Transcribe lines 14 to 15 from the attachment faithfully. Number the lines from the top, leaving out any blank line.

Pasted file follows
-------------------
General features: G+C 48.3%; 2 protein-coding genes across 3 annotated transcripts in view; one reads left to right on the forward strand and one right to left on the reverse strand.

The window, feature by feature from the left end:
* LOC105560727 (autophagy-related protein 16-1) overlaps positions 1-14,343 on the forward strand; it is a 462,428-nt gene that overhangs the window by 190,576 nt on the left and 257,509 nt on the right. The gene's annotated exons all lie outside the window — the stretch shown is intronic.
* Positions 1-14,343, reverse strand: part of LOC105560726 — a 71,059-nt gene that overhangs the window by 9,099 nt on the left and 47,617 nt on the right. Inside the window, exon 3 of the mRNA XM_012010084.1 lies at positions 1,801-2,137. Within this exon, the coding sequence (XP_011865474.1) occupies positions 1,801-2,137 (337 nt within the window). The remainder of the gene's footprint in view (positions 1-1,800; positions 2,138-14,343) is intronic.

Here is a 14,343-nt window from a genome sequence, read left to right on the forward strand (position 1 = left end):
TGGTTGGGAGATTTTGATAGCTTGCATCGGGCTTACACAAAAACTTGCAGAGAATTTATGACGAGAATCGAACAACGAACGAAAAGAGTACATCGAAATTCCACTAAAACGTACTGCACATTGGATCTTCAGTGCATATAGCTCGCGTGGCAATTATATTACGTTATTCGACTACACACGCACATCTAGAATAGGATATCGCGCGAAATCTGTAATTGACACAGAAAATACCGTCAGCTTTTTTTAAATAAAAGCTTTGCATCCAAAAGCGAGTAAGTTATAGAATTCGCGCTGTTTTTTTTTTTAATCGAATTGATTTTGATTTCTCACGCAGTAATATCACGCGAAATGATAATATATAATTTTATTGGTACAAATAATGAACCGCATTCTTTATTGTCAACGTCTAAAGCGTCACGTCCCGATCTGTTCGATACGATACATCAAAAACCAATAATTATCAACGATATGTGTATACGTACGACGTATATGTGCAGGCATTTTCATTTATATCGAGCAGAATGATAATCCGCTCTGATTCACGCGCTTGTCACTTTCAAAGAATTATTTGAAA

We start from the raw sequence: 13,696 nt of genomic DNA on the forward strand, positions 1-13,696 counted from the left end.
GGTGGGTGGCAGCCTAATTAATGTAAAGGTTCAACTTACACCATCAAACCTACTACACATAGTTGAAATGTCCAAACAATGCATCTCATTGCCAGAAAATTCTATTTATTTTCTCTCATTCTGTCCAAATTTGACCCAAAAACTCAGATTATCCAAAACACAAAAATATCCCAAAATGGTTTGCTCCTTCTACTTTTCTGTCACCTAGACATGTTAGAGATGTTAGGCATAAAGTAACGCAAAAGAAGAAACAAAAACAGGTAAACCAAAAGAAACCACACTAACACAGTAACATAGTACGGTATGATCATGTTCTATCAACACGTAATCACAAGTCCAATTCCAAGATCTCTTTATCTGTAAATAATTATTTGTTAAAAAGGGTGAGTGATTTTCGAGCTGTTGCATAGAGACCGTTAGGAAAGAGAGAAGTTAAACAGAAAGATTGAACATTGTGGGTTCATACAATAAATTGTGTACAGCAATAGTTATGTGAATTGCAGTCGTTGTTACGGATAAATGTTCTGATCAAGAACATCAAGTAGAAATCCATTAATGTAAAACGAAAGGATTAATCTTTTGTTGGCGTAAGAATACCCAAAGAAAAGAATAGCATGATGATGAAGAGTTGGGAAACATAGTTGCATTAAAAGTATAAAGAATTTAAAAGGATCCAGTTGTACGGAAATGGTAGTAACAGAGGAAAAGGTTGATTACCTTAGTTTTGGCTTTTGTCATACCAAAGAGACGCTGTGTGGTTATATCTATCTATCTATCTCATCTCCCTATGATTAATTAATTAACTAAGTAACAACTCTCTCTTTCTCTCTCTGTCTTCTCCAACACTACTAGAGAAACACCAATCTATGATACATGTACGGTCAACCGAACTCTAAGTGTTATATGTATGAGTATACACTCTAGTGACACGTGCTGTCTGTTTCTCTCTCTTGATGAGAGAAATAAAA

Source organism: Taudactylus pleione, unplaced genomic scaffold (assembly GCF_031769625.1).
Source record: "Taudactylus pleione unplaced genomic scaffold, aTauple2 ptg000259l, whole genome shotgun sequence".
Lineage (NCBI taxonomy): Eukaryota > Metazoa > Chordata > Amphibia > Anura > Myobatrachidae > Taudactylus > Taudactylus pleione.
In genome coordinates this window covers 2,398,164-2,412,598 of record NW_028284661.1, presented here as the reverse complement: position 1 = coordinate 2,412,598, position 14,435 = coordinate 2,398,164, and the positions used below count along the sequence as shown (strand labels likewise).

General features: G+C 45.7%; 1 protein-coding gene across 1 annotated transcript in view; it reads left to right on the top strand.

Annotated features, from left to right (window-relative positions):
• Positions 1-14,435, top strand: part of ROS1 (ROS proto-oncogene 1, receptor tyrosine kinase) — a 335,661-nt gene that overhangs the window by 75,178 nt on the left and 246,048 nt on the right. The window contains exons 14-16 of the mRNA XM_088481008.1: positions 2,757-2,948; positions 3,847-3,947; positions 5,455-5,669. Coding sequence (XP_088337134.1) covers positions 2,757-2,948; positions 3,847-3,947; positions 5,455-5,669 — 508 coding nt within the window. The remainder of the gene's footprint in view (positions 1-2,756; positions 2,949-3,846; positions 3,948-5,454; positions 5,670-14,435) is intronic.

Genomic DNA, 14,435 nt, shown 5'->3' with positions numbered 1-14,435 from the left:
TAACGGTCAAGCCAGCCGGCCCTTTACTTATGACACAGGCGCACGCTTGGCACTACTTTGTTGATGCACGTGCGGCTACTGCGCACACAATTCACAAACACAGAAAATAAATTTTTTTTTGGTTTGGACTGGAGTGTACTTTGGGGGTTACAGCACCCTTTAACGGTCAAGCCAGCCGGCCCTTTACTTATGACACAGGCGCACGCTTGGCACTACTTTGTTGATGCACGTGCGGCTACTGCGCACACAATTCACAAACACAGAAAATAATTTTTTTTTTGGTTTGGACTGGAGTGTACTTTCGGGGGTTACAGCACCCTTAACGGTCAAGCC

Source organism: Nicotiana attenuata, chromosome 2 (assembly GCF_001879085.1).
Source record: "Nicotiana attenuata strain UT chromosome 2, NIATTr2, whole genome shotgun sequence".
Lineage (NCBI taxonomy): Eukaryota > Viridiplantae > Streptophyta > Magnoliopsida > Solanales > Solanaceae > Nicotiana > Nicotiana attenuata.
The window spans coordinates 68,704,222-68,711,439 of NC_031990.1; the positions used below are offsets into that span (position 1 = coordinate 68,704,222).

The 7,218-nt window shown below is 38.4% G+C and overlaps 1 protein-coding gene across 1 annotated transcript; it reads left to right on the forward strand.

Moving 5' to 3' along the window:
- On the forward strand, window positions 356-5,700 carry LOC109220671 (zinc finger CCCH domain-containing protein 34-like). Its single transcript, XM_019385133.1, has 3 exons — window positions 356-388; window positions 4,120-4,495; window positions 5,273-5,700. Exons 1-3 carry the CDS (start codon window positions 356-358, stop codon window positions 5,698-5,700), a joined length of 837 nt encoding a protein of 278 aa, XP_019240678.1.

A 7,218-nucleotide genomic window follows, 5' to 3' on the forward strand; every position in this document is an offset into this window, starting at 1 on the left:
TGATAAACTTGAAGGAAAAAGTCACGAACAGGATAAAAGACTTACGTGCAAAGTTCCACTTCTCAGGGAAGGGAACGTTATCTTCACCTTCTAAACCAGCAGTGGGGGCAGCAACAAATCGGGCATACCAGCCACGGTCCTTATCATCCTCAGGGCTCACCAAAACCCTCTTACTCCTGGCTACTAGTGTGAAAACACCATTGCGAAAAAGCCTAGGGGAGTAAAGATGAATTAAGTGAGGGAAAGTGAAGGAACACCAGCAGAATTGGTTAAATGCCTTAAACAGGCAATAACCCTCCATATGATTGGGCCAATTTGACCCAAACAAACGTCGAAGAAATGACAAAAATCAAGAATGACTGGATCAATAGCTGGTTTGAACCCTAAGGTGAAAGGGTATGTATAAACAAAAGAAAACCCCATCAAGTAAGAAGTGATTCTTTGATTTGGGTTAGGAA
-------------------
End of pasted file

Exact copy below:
Annotated features, from left to right (window-relative positions):
• Positions 1-14,435, top strand: part of ROS1 (ROS proto-oncogene 1, receptor tyrosine kinase) — a 335,661-nt gene that overhangs the window by 75,178 nt on the left and 246,048 nt on the right. The window contains exons 14-16 of the mRNA XM_088481008.1: positions 2,757-2,948; positions 3,847-3,947; positions 5,455-5,669. Coding sequence (XP_088337134.1) covers positions 2,757-2,948; positions 3,847-3,947; positions 5,455-5,669 — 508 coding nt within the window. The remainder of the gene's footprint in view (positions 1-2,756; positions 2,949-3,846; positions 3,948-5,454; positions 5,670-14,435) is intronic.